Nidâ€™vei Lev- Donations from the Heart Rabbi Discretionary Fund David Aris High Holiday Kol Nidrei Pledge Elliot & Zandra Bender Rick & Susan Bindhamer Dr. Rachmel Cherner Thomas Dimercurio Dale Gardner Laurie Lytel Yonina Schnee In honor of In honor of Sam Lieberman from Rabbi Yocheved Mintz In honor of Barbara Holland from Annie Wolff In honor of Jean Carey from Annie Wolff In honor of Sami Holland from Annie Wolff In memory of In memory of my husband, Sid Brandt from Ann Brandt In memory of my sister, Karen Anne Murphy from Lynda French In memory of Samuel Kart from Patsy Kart In memory of Jennifer Cohenâ€™s father from Wendy Kraft and Laura Sussman Torah Study David Aris Ann Brandt Dale Gardner Tzedakah Myra Berkovits Rick and Susan Bindhamer Ann Brandt Nancey Eason Edie Edwards Dale Gardner Kristen Jaeger Jane Kusel Sam Lieberman Barbara Reuben Roz Tessler 33
February 1 February 1 February 2 February 5 February 6 February 7 February 8 February 8 February 14 February 16 February 18 February 19 February 20 February 21 February 21 February 22 February 22 February 24 February 28 February 29 February 29 March 1 March 2 March 4 March 5 March 6 March 7 March 7 March 9 March 13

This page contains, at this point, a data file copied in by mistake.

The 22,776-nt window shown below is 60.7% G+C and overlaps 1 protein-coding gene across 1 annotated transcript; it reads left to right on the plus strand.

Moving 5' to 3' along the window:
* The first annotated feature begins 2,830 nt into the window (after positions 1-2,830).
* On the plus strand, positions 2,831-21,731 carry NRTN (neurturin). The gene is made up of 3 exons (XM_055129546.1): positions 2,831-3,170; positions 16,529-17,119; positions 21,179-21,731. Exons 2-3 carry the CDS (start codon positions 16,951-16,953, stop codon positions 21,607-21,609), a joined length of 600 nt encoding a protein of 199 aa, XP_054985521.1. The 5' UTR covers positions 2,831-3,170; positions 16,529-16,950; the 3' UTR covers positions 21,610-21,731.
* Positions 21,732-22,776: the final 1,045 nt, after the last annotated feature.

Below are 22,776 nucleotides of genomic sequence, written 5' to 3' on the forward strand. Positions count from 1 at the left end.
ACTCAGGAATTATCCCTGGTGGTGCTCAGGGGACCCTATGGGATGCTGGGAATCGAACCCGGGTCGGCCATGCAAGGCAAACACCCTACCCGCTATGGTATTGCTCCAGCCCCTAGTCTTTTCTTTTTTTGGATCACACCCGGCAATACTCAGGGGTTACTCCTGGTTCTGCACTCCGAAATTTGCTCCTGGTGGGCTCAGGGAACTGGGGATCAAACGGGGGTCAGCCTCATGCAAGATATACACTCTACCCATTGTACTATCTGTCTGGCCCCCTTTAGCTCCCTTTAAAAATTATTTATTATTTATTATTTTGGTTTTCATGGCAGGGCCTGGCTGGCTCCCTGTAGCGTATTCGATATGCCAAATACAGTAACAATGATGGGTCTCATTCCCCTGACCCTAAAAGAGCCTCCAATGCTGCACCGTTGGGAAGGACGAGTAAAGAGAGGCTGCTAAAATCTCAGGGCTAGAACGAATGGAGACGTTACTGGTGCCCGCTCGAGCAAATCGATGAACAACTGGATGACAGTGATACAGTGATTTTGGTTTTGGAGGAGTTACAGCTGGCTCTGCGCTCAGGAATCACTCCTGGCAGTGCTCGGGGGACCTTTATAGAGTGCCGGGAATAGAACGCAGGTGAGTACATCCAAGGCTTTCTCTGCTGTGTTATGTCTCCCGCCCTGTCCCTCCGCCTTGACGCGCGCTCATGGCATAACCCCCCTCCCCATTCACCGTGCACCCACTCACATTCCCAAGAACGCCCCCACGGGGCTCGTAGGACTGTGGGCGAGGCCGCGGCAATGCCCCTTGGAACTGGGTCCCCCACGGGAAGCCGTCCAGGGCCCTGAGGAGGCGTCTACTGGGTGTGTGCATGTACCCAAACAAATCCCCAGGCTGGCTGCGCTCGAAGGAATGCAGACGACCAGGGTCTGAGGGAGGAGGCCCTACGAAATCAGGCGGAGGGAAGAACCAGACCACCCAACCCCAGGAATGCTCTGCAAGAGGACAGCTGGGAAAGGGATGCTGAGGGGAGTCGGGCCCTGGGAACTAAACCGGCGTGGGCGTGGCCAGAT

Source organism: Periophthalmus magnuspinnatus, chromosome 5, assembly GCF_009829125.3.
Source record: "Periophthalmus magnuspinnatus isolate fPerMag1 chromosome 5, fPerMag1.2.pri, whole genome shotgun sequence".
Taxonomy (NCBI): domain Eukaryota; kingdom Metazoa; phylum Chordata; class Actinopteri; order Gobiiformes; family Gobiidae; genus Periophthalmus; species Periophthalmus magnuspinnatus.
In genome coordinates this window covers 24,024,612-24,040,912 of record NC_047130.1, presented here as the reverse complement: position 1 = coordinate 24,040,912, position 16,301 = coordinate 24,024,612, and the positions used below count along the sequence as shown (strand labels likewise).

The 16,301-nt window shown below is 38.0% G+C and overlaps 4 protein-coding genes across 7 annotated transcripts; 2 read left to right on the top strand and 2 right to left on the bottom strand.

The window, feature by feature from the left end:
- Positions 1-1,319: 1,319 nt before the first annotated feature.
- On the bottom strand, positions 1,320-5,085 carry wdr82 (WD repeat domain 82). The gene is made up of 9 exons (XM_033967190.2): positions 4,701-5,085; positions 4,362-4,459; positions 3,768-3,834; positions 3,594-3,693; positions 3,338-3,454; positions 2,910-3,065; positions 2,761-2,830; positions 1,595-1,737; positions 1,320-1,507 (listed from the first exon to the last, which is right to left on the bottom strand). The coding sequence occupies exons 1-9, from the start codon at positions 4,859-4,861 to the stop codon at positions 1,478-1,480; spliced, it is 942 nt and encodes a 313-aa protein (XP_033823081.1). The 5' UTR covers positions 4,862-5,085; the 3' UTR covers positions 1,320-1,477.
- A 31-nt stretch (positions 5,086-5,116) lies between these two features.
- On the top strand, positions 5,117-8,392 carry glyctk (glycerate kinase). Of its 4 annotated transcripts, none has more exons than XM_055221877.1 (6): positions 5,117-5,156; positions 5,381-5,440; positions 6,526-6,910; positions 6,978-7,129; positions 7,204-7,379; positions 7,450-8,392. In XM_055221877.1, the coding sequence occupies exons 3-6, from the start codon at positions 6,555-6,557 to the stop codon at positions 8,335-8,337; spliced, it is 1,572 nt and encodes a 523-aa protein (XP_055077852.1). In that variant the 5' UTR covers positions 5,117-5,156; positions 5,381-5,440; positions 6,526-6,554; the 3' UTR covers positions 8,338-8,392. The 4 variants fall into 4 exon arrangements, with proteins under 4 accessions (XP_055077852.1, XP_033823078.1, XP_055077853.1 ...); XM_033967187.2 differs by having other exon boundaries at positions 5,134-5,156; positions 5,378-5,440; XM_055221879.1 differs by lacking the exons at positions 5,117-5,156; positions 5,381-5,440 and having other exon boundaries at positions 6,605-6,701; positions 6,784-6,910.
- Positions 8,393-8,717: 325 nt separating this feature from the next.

CALENDAR AT A GLANCE: 4:15 PM Jewlicious Learning 7:00 PM Biblical Hebrew III 7:00 PM Jewish, Alive and American 6:30 PM Tot Shabbat, Kabbalat Shabbat and Ma’ariv at the Kraft Sussman Chapel 10:00 AM Torah Study—Par’shat Mishpatim at the home of Rabbi Mintz 7:00 PM Women’s Rosh Chodesh at the Home of Annie Wolff 4:15 PM Jewlicious Learning 7:00 PM Biblical Hebrew III 3:30 PM Chai Mitzvah facilitated by Nancey Eason 7:00 PM Jewish, Alive and American 7:00 PM CPT Board Meeting 7:30 PM Kabbalat Shabbat and Ma’ariv at the Kraft Sussman Chapel 10:00 AM Torah Study—Par’shat Tezavveh at the home of Rabbi Mintz 11:30 AM Brunch with Brilliants featuring Chaplain Bonnie Polley 4:00 PM Craig Taubman in Concert at Midbar Kodesh 4:15 PM Jewlicious Learning 7:00 PM Biblical Hebrew III 7:00 PM Hebrew I CPT Semi-Annual Meeting Allure Towers-RSVP to Office 10:00 AM Faith Silverman is called to the Torah as a Bat Mitzvah 4:15 PM Jewlicious Learning 7:00 PM Jewish, Alive and American 7:00 PM Hebrew I 6:30 PM Tot Shabbat, Kabbalat Shabbat and Ma’ariv at the Kraft Sussman Chapel 10:00 AM Torah Study—Par’shat Vayakhel at the home of Rabbi Mintz 3:30 PM Chai Mitzvah “Joy of Judaism” facilitated by Iris Katz 4:15 PM Jewlicious Learning 7:00 PM Biblical Hebrew III 7:00 PM “Year of Dialogue featuring Matt Brooks and Jeremy BenAmi at Temple Beth Sholom 7:00 PM Women’s Rosh Chodesh at the Home of Ann Mandell
Blessing for the month of Adar Aleph: Adar Aleph is a leap-month opportunity to experience the joy that can be discovered in even the most mundane moments, as everything is filled with the potential of inner divinity. Ken y’hi ratzon; so may it be. Amen. 35
Warm and welcoming, Congregation P'nai Tikvah is the face of hope, educating, inspiring, encouraging, and elevating one another along our sp...
Published on Feb 1, 2016
Warm and welcoming, Congregation P'nai Tikvah is the face of hope, educating, inspiring, encouraging, and elevating one another along our sp...